Welcome to our weekly collection of all the Apple news you’ve missed this week, in a simple bite-sized roundup. We call it Apple Breakfast because we think it goes great with a cup of coffee or tea in the morning, but it’s also great if you want to read it over lunch or dinner.
Rules of wonder
Sometimes you write an article and wince a little when you post it on the site. “It’s a hostage to fate,” you think to yourself. “It may not be a good age.”
So it was with last week’s Different Think column, where I complained that Apple’s upcoming summer event would not be a “celebration of the Mac that should be WWDC”. The new 13-inch MacBook Pro won’t be announced, as I lamented earlier, when the MacBook Air will be a superficial redesign without any trace of the M2 processor.
Reader, hands up: I (and a lot of tech media bubbles, to be fair) got it wrong. The redesigned MacBook Air had M2 at the end of it all and Apple used an M2 13-inch MacBook Pro for better measurement. Apple out of our net. Or maybe Apple, which didn’t tell us anything beforehand, has forged itself.
Apple has a reputation for privacy and for spreading completely manufactured products in a confusing world that has never seen them come. The reality is more subtle. The company certainly values prudence among its employees, but many times it cannot keep it a secret. Tech Press veterans will recall that even the first-generation iPhone, a proverbial stunning launch, was the subject of much speculation many years ago. (I was working for a PC magazine back then, and we were joking about the name. It’s like an iPod, but it’s a phone, so they call it a IPhone? You must have had fun! Amazing how you get used to things.)
Whether it’s leaking its extensive Asian supply chain, designers taking prototypes home with them during the epidemic, or just the number of eyeballs eager to test each of its regulatory filings and domain renewals, Apple’s secrets are being leaked. There must be 10 products for each real surprise that we already know. Professional critics often argue that technology companies deliberately leak to create hype, but why blame the vulnerabilities that can already be explained by human weakness?
In fact, for a company as big and leak-prone as Apple, it may not be realistic to keep a product completely secret. Success in this context is somewhat small: it manages expectations. This is persuading the media to make less predictions so that you can distribute more. It’s dropping a shoulder and evading the defense about which way you’re going.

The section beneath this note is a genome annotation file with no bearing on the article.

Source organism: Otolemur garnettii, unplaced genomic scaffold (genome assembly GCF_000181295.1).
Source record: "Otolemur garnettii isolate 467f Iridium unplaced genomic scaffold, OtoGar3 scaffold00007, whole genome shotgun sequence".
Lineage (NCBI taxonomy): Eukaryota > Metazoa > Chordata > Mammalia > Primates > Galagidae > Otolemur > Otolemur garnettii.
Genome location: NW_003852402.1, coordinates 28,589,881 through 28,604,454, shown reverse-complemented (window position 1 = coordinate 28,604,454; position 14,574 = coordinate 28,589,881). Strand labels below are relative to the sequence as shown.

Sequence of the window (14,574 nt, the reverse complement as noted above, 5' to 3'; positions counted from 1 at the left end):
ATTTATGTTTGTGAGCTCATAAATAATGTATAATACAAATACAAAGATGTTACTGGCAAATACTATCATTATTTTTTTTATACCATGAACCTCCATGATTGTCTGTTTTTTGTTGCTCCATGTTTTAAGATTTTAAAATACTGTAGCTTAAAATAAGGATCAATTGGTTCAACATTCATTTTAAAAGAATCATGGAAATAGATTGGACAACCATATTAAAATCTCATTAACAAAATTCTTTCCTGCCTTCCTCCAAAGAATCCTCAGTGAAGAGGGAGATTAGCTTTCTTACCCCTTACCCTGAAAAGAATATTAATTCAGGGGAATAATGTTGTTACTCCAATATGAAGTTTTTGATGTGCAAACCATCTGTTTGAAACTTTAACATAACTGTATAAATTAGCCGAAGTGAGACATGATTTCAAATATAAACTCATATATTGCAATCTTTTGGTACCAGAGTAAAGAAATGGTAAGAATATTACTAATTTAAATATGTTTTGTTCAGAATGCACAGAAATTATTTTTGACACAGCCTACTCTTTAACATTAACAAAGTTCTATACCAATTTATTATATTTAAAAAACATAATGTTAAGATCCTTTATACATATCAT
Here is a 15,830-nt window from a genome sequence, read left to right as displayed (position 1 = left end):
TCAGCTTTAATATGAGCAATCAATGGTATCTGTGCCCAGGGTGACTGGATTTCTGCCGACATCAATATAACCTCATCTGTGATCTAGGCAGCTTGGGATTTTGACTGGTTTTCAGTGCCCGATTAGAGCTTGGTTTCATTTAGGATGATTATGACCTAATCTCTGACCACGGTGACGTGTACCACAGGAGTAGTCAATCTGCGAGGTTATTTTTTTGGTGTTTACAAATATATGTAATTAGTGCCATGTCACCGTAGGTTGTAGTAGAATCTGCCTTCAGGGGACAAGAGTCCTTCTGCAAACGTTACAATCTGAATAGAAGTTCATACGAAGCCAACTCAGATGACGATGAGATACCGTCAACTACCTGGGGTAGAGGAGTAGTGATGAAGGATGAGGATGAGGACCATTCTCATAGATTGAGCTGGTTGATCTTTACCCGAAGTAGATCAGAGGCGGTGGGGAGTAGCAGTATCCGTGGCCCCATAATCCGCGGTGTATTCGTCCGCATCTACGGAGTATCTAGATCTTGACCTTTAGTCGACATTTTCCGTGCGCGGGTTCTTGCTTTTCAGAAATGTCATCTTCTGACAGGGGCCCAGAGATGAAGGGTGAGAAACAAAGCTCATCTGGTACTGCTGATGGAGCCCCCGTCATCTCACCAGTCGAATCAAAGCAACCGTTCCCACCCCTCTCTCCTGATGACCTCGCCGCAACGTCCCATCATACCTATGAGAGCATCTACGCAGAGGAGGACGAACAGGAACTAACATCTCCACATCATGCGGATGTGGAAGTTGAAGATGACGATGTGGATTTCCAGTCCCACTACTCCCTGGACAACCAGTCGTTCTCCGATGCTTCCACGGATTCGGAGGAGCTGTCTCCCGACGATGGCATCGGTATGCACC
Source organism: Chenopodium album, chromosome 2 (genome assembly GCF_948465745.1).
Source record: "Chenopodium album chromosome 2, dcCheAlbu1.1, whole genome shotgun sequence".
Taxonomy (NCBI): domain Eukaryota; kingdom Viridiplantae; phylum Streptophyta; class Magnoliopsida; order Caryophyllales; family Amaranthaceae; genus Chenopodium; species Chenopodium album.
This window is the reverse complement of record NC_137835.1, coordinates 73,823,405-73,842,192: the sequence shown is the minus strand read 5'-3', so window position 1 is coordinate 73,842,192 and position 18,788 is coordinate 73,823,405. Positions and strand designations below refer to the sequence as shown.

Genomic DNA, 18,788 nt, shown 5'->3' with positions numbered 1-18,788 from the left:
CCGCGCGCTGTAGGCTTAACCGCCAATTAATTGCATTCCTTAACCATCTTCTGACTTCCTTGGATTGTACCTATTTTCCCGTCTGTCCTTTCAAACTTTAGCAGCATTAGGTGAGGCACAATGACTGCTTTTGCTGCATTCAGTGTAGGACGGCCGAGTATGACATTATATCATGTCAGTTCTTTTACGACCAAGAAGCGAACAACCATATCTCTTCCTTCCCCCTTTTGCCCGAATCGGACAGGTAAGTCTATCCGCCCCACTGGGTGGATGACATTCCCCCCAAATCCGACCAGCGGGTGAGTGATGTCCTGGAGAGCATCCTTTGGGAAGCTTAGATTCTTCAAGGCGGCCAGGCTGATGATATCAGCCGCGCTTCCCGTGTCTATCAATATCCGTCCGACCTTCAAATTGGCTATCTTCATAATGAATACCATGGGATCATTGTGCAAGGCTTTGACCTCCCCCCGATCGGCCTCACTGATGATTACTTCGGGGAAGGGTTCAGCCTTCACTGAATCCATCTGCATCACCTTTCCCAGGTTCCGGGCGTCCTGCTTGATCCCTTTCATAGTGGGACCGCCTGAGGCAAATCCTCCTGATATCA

This brings us back to WWDC, where we see Apple’s true talent again: making customers excited for repeated changes. And the way you do it is to tell them first that there will be no change. If you don’t expect anything, anything is amazing.
Trend: The best news of the week
Got Mac fans Lots of excitement At WWDC. But here are 10 great macOS Ventura features that you may have missed
What about IPhone owners? We’ve rounded up 10 exciting iOS 16 features that you won’t see in WWDC Keynote.
The epidemic has changed WWDC forever The best possible way.
Apple’s M2 chip builds on the M1 and sets one up Even stronger roadmaps. So what’s next for Apple Silicone?
Stage manager The new Mac multitasking interface that we didn’t know we needed. And it proves once and for all that the iPad can work.
The most exciting WWDC announcement will be needed Years to get right.
IPhone of course Switch to USB-C By 2024, after the EU rules, it will become a common charging port for all mobiles.
The The next iPad Pro May bring a larger model with a 14.1-inch screen.
Apple wants one Large portion of the laptop market And could revive next year’s 12-inch and 15-inch MacBook models.
Apple has listed “Hollywood directors such as John Favreau” to create content Upcoming AR headsetsWhich seems to have come down to 2023.
Podcast of the week
Apple has opened a new store of features and products in its WWDC keynote address. What looks impressive? What is directly frustrating? We cover 796 episodes of the Macworld Podcast covering iOS and iPadOS 16, the new Mac stuff, CarPlay, Apple Watch and more.
You can watch each episode of Macworld Podcast on Spotify, SoundCloud, Podcast App or our own site.
Software updates, bugs and other issues
MIT researchers have found a new vulnerability that can Defeat the “last line of safety” Apple’s M1 chip.
Want to know all about Apple Upcoming OS updates? Check out our guides for iOS 16, iPadOS 16, macOS Ventura, and watchOS 9.
And with that, we’re done for this week. If you want to get regular roundups, sign up for our newsletters You can follow us On Twitter For breaking news. See you next Saturday (and Monday for WWDC too!), Enjoy your weekend and stay Appley.